Equally, any access through Moultain Hill or Beech Avenue would be unacceptable, as both roads are also narrow residential roads, with parked cars often creating a one lane road, and therefore would not be suitable for additional traffic.
Impact on Air Quality
Swanley already suffers from high levels of air pollution due to its densely populated residential area and nearby motorway roads. Both NOx emissions and CO2 emissions are incredibly high, which affects health, wellbeing and ultimately life expectancy of local residents.
Both pieces of land either side of the railway line provides a green lung and buffer between the incredibly busy M25 motorway. The emission levels are also exacerbated when the Dartford Bridge/Tunnel backs up, and often brought to a standstill by the Swanley junction.
Due to the existing layout of the town, there is virtually no buffer between the busy A20 and therefore this green belt land remains the only tool available to keep the pollutions level from becoming worse.
Triangular Site off Lullingstone Avenue and Nos 97-135 Archer Way
Although included in the overall proposal and not listed separately, Swanley Town Council also wishes to specifically object to this site’s inclusion in the Local Plan for all the reasons listed above.
This site should not be considered any different to the adjacent agricultural fields, and it remains a vital piece of land in the strongly performing Green Belt. We therefore wish to place on the record our objection to this specific piece of land for all the above reasons.
Part 2 – The lack of ‘exceptional circumstances’
Swanley Town Council rejects all the pieces of infrastructure proposed under the exceptional circumstances.
This is because all the things proposed are already being met, or the Town Council is supporting other plans to bring these facilities to the town.
These plans do not cause the desecration of Green Belt land.
Swanley Town Council confirms that it is already in discussions with the local medical practice to upgrade its building which The Oaks surgery already sits in.
Our intention is to upgrade this facility, paid for out of our own funds through the sale of The Woodlands, a town council owned asset.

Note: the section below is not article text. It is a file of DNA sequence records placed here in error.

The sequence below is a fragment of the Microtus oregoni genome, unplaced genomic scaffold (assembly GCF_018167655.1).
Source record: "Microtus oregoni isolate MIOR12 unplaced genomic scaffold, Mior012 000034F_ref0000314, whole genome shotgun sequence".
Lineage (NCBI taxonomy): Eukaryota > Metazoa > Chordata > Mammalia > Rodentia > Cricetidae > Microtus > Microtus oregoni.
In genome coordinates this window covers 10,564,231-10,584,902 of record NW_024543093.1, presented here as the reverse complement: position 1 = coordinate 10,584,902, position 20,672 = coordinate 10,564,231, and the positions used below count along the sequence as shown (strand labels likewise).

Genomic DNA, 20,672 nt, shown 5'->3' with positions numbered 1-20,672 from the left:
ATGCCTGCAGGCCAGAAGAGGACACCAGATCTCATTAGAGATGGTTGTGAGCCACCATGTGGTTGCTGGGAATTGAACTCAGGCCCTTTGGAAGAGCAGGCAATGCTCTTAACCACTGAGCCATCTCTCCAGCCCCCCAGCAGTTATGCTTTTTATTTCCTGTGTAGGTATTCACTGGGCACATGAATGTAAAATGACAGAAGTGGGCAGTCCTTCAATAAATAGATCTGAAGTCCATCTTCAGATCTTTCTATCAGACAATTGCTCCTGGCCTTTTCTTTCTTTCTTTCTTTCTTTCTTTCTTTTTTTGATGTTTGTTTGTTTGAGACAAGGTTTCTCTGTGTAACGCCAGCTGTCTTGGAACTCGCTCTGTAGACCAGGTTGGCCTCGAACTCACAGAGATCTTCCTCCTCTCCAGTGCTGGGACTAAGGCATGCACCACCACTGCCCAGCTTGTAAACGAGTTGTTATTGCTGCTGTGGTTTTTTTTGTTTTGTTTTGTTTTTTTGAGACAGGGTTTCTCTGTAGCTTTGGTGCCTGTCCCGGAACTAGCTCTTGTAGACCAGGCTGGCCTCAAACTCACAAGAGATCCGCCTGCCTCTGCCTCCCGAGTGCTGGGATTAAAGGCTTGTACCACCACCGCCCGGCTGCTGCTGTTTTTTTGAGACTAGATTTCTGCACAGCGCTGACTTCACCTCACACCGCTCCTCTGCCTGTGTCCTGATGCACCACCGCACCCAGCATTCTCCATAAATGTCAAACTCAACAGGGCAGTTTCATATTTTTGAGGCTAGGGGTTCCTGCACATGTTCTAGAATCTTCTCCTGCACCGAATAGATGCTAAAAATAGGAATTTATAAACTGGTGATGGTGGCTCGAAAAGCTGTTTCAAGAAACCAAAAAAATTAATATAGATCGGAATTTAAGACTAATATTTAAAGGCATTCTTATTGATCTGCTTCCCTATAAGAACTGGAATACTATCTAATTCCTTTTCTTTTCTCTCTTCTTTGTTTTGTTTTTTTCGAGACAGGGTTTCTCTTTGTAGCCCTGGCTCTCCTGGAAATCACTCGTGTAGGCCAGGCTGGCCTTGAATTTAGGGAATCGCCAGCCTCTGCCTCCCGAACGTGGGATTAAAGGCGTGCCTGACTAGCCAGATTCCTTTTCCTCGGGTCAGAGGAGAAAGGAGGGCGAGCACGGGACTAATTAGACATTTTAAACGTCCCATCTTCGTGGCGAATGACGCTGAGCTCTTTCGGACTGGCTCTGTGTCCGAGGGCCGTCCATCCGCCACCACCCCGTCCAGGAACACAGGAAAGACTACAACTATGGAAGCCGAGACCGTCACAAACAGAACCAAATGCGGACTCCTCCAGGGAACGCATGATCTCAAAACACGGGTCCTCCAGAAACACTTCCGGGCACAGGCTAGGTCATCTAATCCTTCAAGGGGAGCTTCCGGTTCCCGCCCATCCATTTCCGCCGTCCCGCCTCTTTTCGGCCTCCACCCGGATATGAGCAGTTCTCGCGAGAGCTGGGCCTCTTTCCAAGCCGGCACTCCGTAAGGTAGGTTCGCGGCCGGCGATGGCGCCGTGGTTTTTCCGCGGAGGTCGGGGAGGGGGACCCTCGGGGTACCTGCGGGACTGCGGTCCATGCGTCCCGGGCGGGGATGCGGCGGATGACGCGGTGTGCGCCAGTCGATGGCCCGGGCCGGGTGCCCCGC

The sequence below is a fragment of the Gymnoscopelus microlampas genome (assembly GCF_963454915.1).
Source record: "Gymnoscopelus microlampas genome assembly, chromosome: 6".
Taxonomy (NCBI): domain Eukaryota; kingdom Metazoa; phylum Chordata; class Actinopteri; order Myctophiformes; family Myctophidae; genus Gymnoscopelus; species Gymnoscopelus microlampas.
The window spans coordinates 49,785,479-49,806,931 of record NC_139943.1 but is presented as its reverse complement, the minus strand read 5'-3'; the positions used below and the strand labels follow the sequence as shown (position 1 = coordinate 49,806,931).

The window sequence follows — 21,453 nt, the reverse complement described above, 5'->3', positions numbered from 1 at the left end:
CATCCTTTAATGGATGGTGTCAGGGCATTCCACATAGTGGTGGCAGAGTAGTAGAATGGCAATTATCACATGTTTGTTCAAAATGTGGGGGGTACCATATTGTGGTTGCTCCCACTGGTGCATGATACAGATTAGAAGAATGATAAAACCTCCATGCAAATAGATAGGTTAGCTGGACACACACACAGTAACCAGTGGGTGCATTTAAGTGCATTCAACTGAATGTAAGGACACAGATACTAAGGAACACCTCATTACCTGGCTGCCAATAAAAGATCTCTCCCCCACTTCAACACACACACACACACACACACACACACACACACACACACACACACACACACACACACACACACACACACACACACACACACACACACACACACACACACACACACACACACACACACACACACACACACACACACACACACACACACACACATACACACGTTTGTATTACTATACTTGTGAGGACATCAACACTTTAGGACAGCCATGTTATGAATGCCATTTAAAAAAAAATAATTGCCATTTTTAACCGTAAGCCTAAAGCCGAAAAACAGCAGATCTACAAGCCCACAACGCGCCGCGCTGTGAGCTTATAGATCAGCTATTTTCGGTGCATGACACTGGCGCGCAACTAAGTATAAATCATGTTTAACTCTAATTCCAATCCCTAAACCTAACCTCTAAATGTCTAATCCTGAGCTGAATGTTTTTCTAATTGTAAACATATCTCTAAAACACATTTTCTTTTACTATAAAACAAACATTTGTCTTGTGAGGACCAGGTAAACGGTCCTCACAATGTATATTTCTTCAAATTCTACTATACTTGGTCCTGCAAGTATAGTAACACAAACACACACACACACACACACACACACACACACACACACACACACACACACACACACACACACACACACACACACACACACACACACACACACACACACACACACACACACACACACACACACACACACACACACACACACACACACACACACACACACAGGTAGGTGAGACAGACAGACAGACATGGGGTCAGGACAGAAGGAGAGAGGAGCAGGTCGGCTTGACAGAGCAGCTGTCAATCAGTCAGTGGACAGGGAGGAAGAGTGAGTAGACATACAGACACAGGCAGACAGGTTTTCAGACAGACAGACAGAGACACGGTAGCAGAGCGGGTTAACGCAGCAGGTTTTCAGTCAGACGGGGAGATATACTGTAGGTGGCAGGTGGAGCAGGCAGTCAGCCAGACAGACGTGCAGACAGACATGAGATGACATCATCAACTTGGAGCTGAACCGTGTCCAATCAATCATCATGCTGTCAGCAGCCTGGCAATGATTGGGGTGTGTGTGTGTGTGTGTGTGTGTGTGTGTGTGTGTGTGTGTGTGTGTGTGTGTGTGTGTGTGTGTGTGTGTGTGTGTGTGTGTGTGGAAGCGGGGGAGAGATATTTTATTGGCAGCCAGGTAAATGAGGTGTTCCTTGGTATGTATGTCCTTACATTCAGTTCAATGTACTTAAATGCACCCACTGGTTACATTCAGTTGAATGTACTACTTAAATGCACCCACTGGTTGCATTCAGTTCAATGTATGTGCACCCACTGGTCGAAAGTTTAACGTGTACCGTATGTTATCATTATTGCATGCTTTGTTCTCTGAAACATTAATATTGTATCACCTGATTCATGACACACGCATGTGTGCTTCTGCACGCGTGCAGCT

We therefore refute any attempt to replicate healthcare facilities, which ultimately would not be funded by the CCG in addition to our facility.
In addition, the U&I town centre proposal also includes community space which could be used for medical reasons, as vocalised by them at numerous public meetings.
We therefore conclude that the promise of a healthcare facility is unfounded and unsupported by the plans already being progressed by the Town Council and local doctor’s surgery.
In addition, the size of the building on the plans looks like it could potentially only serve the proposed development, and not bring benefits to the wider community.
Swanley already boasts the White Oak Leisure Centre which includes leisure space to undertake a range of leisure activities.
In addition, The Howard Venue in nearby Hextable boasts a number of leisure activities.
Swanley Town Council is currently in discussion with the Sevenoaks Suns Basketball Club, which has expressed an interest to develop its own sports facility off Beechenlea Lane. This facility would not only cater for basketball, but we understand the club are considering facilitating space for other sports activities too.
This proposal is independent of the Site MX54b plans and therefore does not require it to facilitate it.
Swanley already boasts a good number of leisure activities, having grown its number of football clubs for adults and children in recent years, as well as launching a new Rugby Club last year, with a youth club recently launched as well.